Costa Rica’s Democracy On Display To The World


The stage is set. Since the early hour, people have started arriving, picking a spot, to be witness to the inauguration of the new president. The local television stations camped out the residence in Santa Ana, waiting for the president-elect to come out, headed for La Sabana where he and his appointed cabinet will take the hydrogen-powered bus to the Plaza de la Democracia.

The sun has been shining, a light wind keeping things cool. For now. International dignitaries, including Presidents and Foreign Minister from more than 80 countries are the world will soon be taking the place, waiting on Carlos Alvarado to arrive.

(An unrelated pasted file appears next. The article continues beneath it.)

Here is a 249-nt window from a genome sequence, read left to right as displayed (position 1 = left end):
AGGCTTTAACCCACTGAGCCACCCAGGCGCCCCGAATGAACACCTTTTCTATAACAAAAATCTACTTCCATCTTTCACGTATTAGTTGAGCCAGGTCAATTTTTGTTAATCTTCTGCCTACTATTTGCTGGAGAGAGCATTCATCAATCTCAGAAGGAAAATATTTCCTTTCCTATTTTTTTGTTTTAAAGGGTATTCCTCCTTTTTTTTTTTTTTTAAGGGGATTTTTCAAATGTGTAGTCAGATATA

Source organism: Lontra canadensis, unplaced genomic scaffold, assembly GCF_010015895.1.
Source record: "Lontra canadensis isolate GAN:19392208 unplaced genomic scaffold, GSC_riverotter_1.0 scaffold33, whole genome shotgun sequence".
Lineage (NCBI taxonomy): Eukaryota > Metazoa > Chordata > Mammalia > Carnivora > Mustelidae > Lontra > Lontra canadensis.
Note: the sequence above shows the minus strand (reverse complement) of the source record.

By 10:00 a.m, outgoing president Luis Guillermo Solis will have handed over the presidential sash to the newly sworn-in President Carlos Alvarado and the beginning of the four years of the Alvarado administration (2018-2022).


“We have formed a government of national unity with the aim of giving greater governance to the country and to have greater cooperation (from Congress) to move the country forward, and work on what unites us,” said the president-elect, who beat in the ballot to the evangelical preacher and journalist Fabricio Alvarado (no relation) on April 1.

At 38, Carlos Alvarado will be the youngest president in the continent.

That is democracy in Costa Rica.